Howl's Moving Castle by Diana Wynne Jones: Book vs Movie

When I first got this book from OwlCrate Jr's Home Sweet Home box last year and showed it off in a series of mini unboxing through Instagram story, my sister was among the earliest person who got excited because of its reputation as one of Studio Ghibli's most famous animated movies. As someone who shamefully had not tried those films yet, I wasn't at all familiar with Howl's Moving Castle let alone its original form by Diana Wynne Jones. But the synopsis intrigued me; I quickly grew delighted by the concept and so I decided to watch the movie as soon as I was done with the book.

Howl's Moving Castle follows the story of Sophie Hatter who lives with her stepmother and two younger sisters in Market Chipping, a town where it is a common belief that the eldest child will never be successful. After their father died, Sophie gets to inherit her family's dull hat shop while each of her sisters gets off to be an apprentice in the other part of the town. Even though running the shop gets more and more tedious, Sophie manages to make the hats quite fast selling. As the result, the shop is getting more and more crowded as the days pass.

However, everything comes to a halt when one day the notorious Witch of the Waste comes to her shop and curses her into an old woman. Sophie runs away from home and somehow ends up in Howl's moving castle. She then makes a bargain with Howl's fire demon called Calcifer: she will break his contract with Howl, and in return, Calcifer will undo her curse. In doing so, Sophie discovers that there's more to Howl and the castle than he leads everyone to believe.

If the movie was made beautifully, I thought the book was intended to entertain and therefore very fun. I'm not sure this is the proper way to put it, but in my opinion, the book's storyline was more complex though sadly a bit careless of details. Howl's Moving Castle had the potential to be amazing if it hadn't stopped abruptly before every question regarding the plot was answered. Upon finishing this book, some parts still puzzled me, like Howl's true motive in chasing girls, the Witch of the Waste's curse for Howl, and also Miss Angorian. I felt like there were still a lot of things to know. Perhaps these major things were left uncovered because they didn't seem necessary enough if only given a brief glance.

The animated movie, on the other hand, was easy to follow because the plot was less complex and it took more attention to the details. I certainly didn't expect the visual to be this beautiful and aesthetically pleasing. The animation was charming and the details of the places were perfectit was far prettier than my imagination running wild, which certainly says a lot. It also cut out a handful scenes and characters so the plot was far simple and more believable, but along with it was another series of questions following the latter one. With only several characters to follow, I was actually hoping to see more development. But again, some parts just ended as fast without fulfilling my curiosity.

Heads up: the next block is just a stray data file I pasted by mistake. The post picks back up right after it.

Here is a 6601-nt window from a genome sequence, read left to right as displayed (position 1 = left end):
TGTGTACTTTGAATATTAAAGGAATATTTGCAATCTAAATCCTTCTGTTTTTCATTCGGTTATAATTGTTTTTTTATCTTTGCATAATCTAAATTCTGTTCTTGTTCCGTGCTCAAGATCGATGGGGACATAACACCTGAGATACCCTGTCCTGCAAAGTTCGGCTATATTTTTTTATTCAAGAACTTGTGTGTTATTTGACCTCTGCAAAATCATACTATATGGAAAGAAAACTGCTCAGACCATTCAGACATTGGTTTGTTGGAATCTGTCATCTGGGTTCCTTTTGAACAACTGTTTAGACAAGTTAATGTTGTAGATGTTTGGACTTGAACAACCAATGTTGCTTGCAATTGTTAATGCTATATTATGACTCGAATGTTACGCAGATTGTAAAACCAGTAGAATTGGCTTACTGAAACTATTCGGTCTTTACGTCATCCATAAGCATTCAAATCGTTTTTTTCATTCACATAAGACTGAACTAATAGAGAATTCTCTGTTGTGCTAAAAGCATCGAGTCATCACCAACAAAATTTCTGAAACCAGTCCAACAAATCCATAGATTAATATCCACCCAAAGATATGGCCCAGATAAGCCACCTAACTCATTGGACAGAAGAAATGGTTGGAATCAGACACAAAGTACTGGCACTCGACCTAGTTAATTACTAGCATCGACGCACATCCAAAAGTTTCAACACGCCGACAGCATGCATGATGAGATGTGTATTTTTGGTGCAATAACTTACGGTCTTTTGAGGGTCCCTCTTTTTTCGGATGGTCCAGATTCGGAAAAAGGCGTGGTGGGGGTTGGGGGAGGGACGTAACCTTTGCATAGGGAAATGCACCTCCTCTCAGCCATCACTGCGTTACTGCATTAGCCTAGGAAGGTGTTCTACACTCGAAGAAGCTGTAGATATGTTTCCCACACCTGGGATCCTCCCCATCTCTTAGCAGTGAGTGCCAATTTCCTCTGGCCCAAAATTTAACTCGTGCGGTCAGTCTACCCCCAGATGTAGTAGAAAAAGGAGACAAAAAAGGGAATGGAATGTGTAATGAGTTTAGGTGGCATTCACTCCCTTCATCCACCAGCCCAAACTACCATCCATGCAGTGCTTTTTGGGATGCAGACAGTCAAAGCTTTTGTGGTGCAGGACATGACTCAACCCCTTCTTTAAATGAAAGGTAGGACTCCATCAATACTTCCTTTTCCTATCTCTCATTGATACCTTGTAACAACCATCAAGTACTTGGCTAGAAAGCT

Watching and reading Howl's Moving Castle were certainly very different experiences to undergo. Both were unique in their own way especially because the conflict was built and finished quite differently. While book Howl was a drama queen and also very childish, movie Howl was quite a charmer and more mature despite being a little dramatic at first. Though movie Howl was certainly not how I had originally pictured book Howl during my time reading, I still enjoyed both equally. The movie was rich with details, beautiful, and touching, while the book was fun, more eventful, and Sophie seemed more badass.

In conclusion, Howl's Moving Castle was such a magical story though the way I adored its mediums was certainly different: I liked the complexity of the plot in the bookthe characters and premise were very promising despite the lack of development, and Howl was rather funny despite his nonsensewhile I loved the visual of the movie and its more compressed plot. Both endings were a bit rushed unfortunately, but I would still recommend either of them if you love middle-grade and something magical.

Actual rating: 3.5